P: n/a On 12 Mar, 11:17, "josh" using namespace std; class Other { public: int i; Other(int x=1) { i = x; } Other *operator-() { return this;} Other &operator+ (Other t) { i += t.i; return *this; } Other &operator,(Other oth) { i = oth.i; return *this; } }; int main() { Other o0, o1, o2(4), o3(5); o0->i = 100; cout << o0.i << "\n" << o0->i << "\n"; // HERE it returns 5 AND not 6 WHY ??????????????????? Other ox = (o1 + o1, o3 = o2 + o1); // ------------------ cout << ox.i << endl; return 0; } the precedence, associativity and arity of overload operator, as rule, "should" be the same for the PDO but here for the comma it doesn't seem so... if I add to my class an overload of * and than I make i.e. o1 + o2 * 03 the evaluation order is correct and in fact will be FIRST o2 * o3 and SECOND o1 + (the mul result). So I think that the compiler when meet that expression will do: o1.operator+(o2.operator*(o3)) but it should do the same with: (o1.operator+(o1)).operator,(o3 = 02.operator+(o1)) so it should evaluate from left to right as the same PDO rule... so what's wrong? Mar 13 '07 #13

 P: n/a On 12 Mar, 13:16, Michael DOUBEZ using namespace std; class Other { public: int i; Other(int x=1) { i = x; } Other *operator-() { return this;} Other &operator+ (Other t) { i += t.i; return *this; } Other &operator,(Other oth) { i = oth.i; return *this; } }; int main() { Other o0, o1, o2(4), o3(5); o0->i = 100; cout << o0.i << "\n" << o0->i << "\n"; // HERE it returns 5 AND not 6 WHY ??????????????????? Other ox = (o1 + o1, o3 = o2 + o1); Because you have 5. The expression evaluates: Other ox = ( (o1 + o1) , (o3 = o2 + o1) ); Or with names Other ox = o1.operator+(o1).operator,(o3.operator=(o2.operato r+(o1))); Since o3 is 5, then o1 is also 5 and ox is 5. The reason is overloaded operator, doesn't have the same precedence as POD operator,. Is is very confusing. // ------------------ cout << ox.i << endl; return 0; } Michael the precedence, associativity and arity of overload operator, as rule, "should" be the same for the PDO but here for the comma it doesn't seem so... if I add to my class an overload of * and than I make i.e. o1 + o2 * 03 the evaluation order is correct and in fact will be FIRST o2 * o3 and SECOND o1 + (the mul result). So I think that the compiler when meet that expression will do: o1.operator+(o2.operator*(o3)) but it should do the same with: (o1.operator+(o1)).operator,(o3 = 02.operator+(o1)) so it should evaluate from left to right as the same PDO rule... so what's wrong? Mar 13 '07 #14

 P: n/a josh wrote: On 12 Mar, 11:17, "josh" Hi, I coded the following but It does not return what I expect, why?#include using namespace std;class Other{public: int i; Other(int x=1) { i = x; } Other *operator-() { return this;} Other &operator+ (Other t) { i += t.i; return *this; } Other &operator,(Other oth) { i = oth.i; return *this; }};int main(){ Other o0, o1, o2(4), o3(5); o0->i = 100; cout << o0.i << "\n" << o0->i << "\n"; // HERE it returns 5 AND not 6 WHY ??????????????????? Other ox = (o1 + o1, o3 = o2 + o1); // ------------------ cout << ox.i << endl; return 0;} the precedence, associativity and arity of overload operator, as rule, "should" be the same for the PDO but here for the comma it doesn't seem so... Precedence and arity do match. I have no idea, what you mean by associativity. Anyhow, what an overloaded comma operator lacks is the sequence point that the built-in comma operator gives you. if I add to my class an overload of * and than I make i.e. o1 + o2 * 03 the evaluation order is correct and in fact will be FIRST o2 * o3 and SECOND This is false: the evaluation order is unspecified. This is unrelated to overloading. It is unspecified for built-in types, as well. See clause [5/4]. o1 + (the mul result). So I think that the compiler when meet that expression will do: o1.operator+(o2.operator*(o3)) but it should do the same with: (o1.operator+(o1)).operator,(o3 = 02.operator+(o1)) so it should evaluate from left to right as the same PDO rule... so what's wrong? Your code has undefined behavior since it modifies the same object several times without sequence points. The overloaded comma operator does not give you the sequence point that forces left-to right evaluation. Best Kai-Uwe Bux Mar 13 '07 #15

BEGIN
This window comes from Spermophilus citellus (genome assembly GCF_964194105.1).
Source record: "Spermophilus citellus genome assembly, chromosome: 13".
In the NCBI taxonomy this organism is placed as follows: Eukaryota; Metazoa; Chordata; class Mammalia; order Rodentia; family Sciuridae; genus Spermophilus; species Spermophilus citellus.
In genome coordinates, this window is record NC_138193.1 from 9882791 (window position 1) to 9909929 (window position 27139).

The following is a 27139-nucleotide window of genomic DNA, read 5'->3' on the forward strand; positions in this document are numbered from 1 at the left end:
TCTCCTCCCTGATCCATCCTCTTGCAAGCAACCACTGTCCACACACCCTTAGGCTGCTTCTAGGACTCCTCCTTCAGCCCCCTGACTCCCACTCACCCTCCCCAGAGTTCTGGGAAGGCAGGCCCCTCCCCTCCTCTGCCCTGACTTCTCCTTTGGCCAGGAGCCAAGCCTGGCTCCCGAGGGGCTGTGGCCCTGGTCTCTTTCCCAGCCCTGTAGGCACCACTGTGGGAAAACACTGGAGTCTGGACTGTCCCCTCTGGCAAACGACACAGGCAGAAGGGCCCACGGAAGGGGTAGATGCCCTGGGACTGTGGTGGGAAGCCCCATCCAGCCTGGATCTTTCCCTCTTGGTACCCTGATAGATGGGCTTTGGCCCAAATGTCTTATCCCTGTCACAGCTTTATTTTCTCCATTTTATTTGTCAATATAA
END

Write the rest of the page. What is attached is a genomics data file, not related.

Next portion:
P: n/a On 13 Mar, 04:28, red floyd

 P: n/a BTW - What is POD? Mar 13 '07 #17

 P: n/a liam_herron wrote: BTW - What is POD? Plain Old Data. Mar 13 '07 #18

 P: n/a josh wrote: On 13 Mar, 04:28, red floyd Adrian Hawryluk wrote: >>Old Wolf wrote:To answer OP's question: the behaviour is unspecified becauseoverloaded comma operator does not retain the ordering of thebuiltin comma operator. What's happening in this case is that(o3 = o2 + o1) is being executed, and then (o1 + o1), and thenthe overloaded comma operator is called with both of those results.A different compiler might evaluate (o1 + o1) first, resulting ino5 == 6.So does that mean that the comma operator's evaluation order of left toright is not implemented correctly on the compiler? I thought that itwas defined as left to right. It is, if you don't overload it. If you overload it, then theevaluation order is undefined, as I understand it. Similarly, if youoverload && or ||, the "short-circuit" behavior does not occur. have you read it on the 14482 iso spec.? I believe so. I'm at home right now, and my copy of 14882 is at work, so it'll have to wait, unless other posters wish to comment on that. Mar 14 '07 #19